Evacuees stand on a ferry as it transports some people across the Red Sea from Port Sudan to the Saudi King Faisal navy base in Jeddah, on April 29, 2023, during mass evacuations from Sudan.
CNN  — 

Hundreds of evacuees arrived in Saudi Arabia from Sudan as fierce fighting in the country between the army and a rival paramilitary group entered its third week, despite another attempt at a ceasefire.

Violent clashes broke out the capital Khartoum near the presidential palace in the city centre.

Sudan’s Armed Forces, led by Abdel Fattah al-Burhan and the Rapid Support Forces paramilitary group, led by Mohamed Hamdan Dagalo, have agreed multiple truces but none have held.

The situation in Sudan has deteriorated since fighting broke out on April 15, leaving hundreds dead and tens of thousands fleeing to neighboring countries.

A commercial ship carrying more than 1800 evacuees arrived in the Saudi port city of Jeddah Saturday.

The ship carried 20 Saudi citizens with the remainder people from various European, Asian and African countries evacuated from Sudan, the Saudi Foreign Ministry said.

Two US nationals who arrived into Jeddah on Saturday described their experiences to CNN.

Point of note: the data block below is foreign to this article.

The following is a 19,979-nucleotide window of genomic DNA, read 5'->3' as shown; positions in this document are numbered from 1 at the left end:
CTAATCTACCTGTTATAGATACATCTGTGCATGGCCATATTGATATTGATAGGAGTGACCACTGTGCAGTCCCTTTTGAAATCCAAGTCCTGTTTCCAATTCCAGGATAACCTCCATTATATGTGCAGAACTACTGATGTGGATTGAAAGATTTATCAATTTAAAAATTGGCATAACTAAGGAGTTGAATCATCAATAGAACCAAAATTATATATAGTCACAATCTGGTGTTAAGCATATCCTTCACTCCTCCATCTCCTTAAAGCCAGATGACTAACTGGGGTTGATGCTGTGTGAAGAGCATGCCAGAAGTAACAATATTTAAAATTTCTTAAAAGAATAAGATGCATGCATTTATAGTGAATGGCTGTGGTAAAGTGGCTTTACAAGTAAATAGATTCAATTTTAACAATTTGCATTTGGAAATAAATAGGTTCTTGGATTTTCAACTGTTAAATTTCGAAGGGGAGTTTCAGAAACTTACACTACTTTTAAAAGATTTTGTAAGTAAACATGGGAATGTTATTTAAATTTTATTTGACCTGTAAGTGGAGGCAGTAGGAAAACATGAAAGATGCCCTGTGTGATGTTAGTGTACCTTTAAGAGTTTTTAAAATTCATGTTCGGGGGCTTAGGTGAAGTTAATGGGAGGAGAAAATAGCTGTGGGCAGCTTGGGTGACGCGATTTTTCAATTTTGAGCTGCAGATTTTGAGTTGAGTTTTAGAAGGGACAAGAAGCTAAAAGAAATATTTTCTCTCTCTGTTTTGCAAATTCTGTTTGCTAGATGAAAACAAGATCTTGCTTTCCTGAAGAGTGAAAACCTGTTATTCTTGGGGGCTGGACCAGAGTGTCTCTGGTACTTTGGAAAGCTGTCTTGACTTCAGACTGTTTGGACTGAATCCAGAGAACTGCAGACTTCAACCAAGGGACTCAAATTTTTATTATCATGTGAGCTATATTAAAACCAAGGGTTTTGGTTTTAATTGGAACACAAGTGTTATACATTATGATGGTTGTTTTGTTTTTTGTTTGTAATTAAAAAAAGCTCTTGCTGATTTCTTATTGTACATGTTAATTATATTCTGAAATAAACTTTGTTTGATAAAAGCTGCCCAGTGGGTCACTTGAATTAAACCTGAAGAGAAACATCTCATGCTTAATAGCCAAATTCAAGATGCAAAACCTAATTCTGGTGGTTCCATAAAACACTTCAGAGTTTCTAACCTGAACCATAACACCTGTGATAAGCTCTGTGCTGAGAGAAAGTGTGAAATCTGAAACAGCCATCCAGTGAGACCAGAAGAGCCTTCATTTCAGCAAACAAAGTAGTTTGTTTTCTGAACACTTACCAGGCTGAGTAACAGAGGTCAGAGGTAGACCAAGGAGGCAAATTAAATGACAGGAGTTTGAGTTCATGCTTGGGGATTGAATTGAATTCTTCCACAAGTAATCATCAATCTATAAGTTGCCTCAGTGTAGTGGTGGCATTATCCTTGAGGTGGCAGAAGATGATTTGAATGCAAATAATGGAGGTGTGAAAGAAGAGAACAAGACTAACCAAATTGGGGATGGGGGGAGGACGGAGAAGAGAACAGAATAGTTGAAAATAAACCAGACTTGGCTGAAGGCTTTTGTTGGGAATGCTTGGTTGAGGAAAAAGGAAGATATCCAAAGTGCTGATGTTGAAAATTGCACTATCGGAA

Iranian nationals and other nationalities arrive at Jeddah Sea Port after being evacuated from Sudan.
An aerial view of black smoke rising over Khartoum.

Namour al-Tayeb described his journey from the Sudanese capital Khartoum to Port Sudan as a “very hard trip” passing through forces from both warring military factions .

Before his evacuation, al-Tayeb was in Khartoum, where he said the situation is “horrible” with “gunfire all over the place.”

Al-Tayeb said he was happy to be evacuated and grateful to the Saudi government, but that he was “very scared” for friends and family left behind who did not have visas.

Hadi Haytham, another US national, told CNN he felt “lucky” to have left a “terrible situation” in the capital and that he is praying for those left behind in Sudan.

Those still there face dwindling food, water and power supplies.

A German citizen of Sudanese origin who remains in Sudan, Hatem Awadallah, described how he was subjected to looting at dawn on Saturday by RSF members.

Awadallah told CNN: “I woke up at 1:30 am to the sound of a Kalashnikov weapon that was placed on my head and a group of armed men from the Rapid Support Forces. They demanded that I give them any amount of money, or they will be killed.”

“They brought my 83-year-old mother from her room as well. They put the weapon on her head and gathered everyone in the house, and they gave us a choice between death or handing over the money.”

Markets and shops across the country have also been subjected to widespread looting during the past days. Police forces have been deployed for the first time since the outbreak of the violence.